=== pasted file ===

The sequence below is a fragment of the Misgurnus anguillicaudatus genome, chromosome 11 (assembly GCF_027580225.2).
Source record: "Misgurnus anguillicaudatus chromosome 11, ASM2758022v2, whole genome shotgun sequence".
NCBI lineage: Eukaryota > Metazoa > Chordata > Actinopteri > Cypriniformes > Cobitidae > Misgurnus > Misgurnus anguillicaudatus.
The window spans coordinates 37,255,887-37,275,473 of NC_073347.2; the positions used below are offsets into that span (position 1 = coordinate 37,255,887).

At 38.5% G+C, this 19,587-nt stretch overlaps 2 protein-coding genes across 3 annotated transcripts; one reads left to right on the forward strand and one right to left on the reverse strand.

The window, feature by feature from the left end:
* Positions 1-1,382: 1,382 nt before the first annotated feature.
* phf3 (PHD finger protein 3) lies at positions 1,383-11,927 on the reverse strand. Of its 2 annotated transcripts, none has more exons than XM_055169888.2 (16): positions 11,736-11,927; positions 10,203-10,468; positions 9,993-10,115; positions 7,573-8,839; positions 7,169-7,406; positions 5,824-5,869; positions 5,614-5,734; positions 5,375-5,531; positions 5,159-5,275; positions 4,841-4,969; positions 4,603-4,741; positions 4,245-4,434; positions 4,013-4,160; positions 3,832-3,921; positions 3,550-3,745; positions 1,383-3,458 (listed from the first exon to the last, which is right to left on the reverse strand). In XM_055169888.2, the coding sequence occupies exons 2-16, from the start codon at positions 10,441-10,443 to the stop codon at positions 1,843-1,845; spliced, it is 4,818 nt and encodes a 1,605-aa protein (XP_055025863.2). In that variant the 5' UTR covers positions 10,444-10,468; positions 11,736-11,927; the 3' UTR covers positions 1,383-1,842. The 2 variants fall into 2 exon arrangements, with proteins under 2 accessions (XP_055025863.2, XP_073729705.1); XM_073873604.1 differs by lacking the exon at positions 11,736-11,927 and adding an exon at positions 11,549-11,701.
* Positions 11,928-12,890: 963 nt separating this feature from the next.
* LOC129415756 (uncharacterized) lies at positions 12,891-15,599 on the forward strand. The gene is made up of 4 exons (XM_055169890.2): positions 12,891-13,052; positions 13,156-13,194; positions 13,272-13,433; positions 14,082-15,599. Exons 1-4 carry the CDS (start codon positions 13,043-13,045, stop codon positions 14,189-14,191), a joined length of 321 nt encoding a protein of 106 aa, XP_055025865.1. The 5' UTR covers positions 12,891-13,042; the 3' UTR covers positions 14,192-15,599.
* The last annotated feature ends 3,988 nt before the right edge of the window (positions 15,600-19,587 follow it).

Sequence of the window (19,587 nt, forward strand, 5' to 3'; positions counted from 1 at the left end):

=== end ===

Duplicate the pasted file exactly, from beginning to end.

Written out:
The sequence below is a fragment of the Misgurnus anguillicaudatus genome, chromosome 11 (assembly GCF_027580225.2).
Source record: "Misgurnus anguillicaudatus chromosome 11, ASM2758022v2, whole genome shotgun sequence".
NCBI lineage: Eukaryota > Metazoa > Chordata > Actinopteri > Cypriniformes > Cobitidae > Misgurnus > Misgurnus anguillicaudatus.
The window spans coordinates 37,255,887-37,275,473 of NC_073347.2; the positions used below are offsets into that span (position 1 = coordinate 37,255,887).

At 38.5% G+C, this 19,587-nt stretch overlaps 2 protein-coding genes across 3 annotated transcripts; one reads left to right on the forward strand and one right to left on the reverse strand.

The window, feature by feature from the left end:
* Positions 1-1,382: 1,382 nt before the first annotated feature.
* phf3 (PHD finger protein 3) lies at positions 1,383-11,927 on the reverse strand. Of its 2 annotated transcripts, none has more exons than XM_055169888.2 (16): positions 11,736-11,927; positions 10,203-10,468; positions 9,993-10,115; positions 7,573-8,839; positions 7,169-7,406; positions 5,824-5,869; positions 5,614-5,734; positions 5,375-5,531; positions 5,159-5,275; positions 4,841-4,969; positions 4,603-4,741; positions 4,245-4,434; positions 4,013-4,160; positions 3,832-3,921; positions 3,550-3,745; positions 1,383-3,458 (listed from the first exon to the last, which is right to left on the reverse strand). In XM_055169888.2, the coding sequence occupies exons 2-16, from the start codon at positions 10,441-10,443 to the stop codon at positions 1,843-1,845; spliced, it is 4,818 nt and encodes a 1,605-aa protein (XP_055025863.2). In that variant the 5' UTR covers positions 10,444-10,468; positions 11,736-11,927; the 3' UTR covers positions 1,383-1,842. The 2 variants fall into 2 exon arrangements, with proteins under 2 accessions (XP_055025863.2, XP_073729705.1); XM_073873604.1 differs by lacking the exon at positions 11,736-11,927 and adding an exon at positions 11,549-11,701.
* Positions 11,928-12,890: 963 nt separating this feature from the next.
* LOC129415756 (uncharacterized) lies at positions 12,891-15,599 on the forward strand. The gene is made up of 4 exons (XM_055169890.2): positions 12,891-13,052; positions 13,156-13,194; positions 13,272-13,433; positions 14,082-15,599. Exons 1-4 carry the CDS (start codon positions 13,043-13,045, stop codon positions 14,189-14,191), a joined length of 321 nt encoding a protein of 106 aa, XP_055025865.1. The 5' UTR covers positions 12,891-13,042; the 3' UTR covers positions 14,192-15,599.
* The last annotated feature ends 3,988 nt before the right edge of the window (positions 15,600-19,587 follow it).

Sequence of the window (19,587 nt, forward strand, 5' to 3'; positions counted from 1 at the left end):